This new Cochrane systematic review concludes: 'Patients, doctors and nurses may accept the use of nurses to deliver services that are usually delivered by doctors. But this is likely to depend on the type of services. Nurses taking on extra tasks want respect and collaboration from doctors; as well as proper resources; good referral systems; experienced leaders; clear roles; and adequate incentives, training and supervision. However, these needs are not always met.'
CITATION: Karimi Shahanjarini A, Shakibazadeh E, Rashidian A, Hajimiri K, Glenton C, Noyes J, Lewin S, Laurant M, Colvin CJ. Barriers and facilitators to the implementation of doctor‐nurse substitution strategies in primary care: a qualitative evidence synthesis. Cochrane Database of Systematic Reviews 2019, Issue 4. Art. No.: CD010412. DOI: 10.1002/14651858.CD010412.pub2.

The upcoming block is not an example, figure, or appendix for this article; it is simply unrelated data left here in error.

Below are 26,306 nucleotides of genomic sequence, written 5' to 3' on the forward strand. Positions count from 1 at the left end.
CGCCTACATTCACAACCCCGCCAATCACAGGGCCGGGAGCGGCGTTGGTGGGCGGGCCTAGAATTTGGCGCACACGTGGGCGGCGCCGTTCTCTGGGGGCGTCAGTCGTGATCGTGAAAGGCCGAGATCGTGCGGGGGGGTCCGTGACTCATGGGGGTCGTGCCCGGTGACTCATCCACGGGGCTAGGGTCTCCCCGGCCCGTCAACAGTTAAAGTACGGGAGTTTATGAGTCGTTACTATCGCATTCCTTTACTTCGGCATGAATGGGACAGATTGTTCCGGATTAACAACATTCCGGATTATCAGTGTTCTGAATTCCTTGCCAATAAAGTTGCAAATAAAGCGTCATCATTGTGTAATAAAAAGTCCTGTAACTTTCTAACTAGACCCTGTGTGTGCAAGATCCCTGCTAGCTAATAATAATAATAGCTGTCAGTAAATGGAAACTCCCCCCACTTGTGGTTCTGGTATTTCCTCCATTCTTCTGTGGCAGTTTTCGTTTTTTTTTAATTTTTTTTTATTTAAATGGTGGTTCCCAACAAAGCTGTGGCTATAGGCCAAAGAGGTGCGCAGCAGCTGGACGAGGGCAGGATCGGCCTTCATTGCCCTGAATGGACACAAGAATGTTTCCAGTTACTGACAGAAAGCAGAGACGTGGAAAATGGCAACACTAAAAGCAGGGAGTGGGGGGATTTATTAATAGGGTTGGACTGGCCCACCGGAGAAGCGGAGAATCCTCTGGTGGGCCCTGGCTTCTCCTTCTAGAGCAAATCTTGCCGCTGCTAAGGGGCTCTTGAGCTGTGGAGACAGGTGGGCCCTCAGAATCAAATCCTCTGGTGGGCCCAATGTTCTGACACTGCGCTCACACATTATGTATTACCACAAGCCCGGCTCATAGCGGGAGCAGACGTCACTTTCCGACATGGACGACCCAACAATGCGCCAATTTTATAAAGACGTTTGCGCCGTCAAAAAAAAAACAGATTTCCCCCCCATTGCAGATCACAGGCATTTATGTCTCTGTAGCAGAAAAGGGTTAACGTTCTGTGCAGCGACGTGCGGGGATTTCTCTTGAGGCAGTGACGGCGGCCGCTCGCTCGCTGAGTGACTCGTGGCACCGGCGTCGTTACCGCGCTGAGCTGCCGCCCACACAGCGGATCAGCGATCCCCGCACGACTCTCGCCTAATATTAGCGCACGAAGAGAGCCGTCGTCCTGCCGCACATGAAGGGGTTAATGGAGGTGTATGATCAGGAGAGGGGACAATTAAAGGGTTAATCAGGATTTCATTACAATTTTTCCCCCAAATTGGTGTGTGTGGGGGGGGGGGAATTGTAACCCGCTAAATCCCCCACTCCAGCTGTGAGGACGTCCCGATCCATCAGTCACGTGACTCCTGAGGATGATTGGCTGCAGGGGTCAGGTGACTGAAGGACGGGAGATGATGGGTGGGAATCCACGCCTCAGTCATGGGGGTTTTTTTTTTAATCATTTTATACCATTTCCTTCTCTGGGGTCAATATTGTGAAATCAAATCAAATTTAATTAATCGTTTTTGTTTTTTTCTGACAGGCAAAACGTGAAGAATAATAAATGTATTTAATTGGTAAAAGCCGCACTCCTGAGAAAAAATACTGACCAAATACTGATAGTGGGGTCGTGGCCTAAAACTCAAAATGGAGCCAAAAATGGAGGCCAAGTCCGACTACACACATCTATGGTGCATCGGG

The review included 66 studies (69 papers), 11 from low- or middle-income countries and 55 from high-income countries.
The full text is restricted-access but there is a comprehensive abstract and plain language summary available here:
It would be interesting to see a comparative sub-analysis of papers from high-income and low/middle-income countries, but the abstract does not mention whether this was done.
Best wishes, Neil
Let's build a future where people are no longer dying for lack of healthcare information - Join HIFA: www.hifa.org
HIFA profile: Neil Pakenham-Walsh is coordinator of the HIFA global health campaign (Healthcare Information For All - www.hifa.org ), a global community with more than 19,000 members in 177 countries, interacting on six global forums in four languages. Twitter: @hifa_org FB: facebook.com/HIFAdotORG email@example.com